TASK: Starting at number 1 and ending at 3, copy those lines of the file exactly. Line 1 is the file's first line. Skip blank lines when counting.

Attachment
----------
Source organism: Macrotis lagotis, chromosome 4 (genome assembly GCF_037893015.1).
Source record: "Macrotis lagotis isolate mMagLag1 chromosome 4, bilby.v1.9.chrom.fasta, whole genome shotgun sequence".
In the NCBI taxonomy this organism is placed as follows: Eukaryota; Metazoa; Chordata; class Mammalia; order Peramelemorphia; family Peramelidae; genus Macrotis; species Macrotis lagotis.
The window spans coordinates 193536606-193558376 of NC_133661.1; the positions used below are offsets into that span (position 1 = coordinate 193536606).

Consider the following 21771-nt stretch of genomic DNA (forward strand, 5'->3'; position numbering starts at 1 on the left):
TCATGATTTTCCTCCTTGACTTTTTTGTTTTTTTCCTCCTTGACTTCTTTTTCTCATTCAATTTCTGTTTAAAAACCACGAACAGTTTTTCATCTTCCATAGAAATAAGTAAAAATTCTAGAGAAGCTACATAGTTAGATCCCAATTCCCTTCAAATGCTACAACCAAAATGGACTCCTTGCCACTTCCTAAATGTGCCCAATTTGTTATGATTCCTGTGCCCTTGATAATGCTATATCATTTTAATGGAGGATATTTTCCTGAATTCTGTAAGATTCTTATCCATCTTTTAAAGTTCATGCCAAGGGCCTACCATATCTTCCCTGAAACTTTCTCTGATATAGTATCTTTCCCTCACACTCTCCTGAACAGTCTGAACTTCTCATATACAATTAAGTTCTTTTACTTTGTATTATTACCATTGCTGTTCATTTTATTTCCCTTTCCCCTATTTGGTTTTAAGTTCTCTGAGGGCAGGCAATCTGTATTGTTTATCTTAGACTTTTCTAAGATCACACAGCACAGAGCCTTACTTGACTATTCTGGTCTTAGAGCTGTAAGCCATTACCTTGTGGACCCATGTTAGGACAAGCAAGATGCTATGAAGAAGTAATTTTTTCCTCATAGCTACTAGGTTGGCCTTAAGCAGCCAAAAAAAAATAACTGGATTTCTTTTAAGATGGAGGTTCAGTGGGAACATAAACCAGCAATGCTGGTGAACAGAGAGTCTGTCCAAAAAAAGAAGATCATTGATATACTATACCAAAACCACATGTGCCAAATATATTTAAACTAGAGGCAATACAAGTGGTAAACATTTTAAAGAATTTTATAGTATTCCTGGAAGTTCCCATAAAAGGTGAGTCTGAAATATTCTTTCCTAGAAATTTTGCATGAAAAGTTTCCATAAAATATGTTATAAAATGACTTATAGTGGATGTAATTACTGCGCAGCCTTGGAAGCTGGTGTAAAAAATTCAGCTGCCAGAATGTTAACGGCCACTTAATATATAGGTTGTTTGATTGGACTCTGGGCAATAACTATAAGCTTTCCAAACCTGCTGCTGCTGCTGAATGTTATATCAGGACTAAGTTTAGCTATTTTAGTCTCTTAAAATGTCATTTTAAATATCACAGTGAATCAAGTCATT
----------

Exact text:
Source organism: Macrotis lagotis, chromosome 4 (genome assembly GCF_037893015.1).
Source record: "Macrotis lagotis isolate mMagLag1 chromosome 4, bilby.v1.9.chrom.fasta, whole genome shotgun sequence".
In the NCBI taxonomy this organism is placed as follows: Eukaryota; Metazoa; Chordata; class Mammalia; order Peramelemorphia; family Peramelidae; genus Macrotis; species Macrotis lagotis.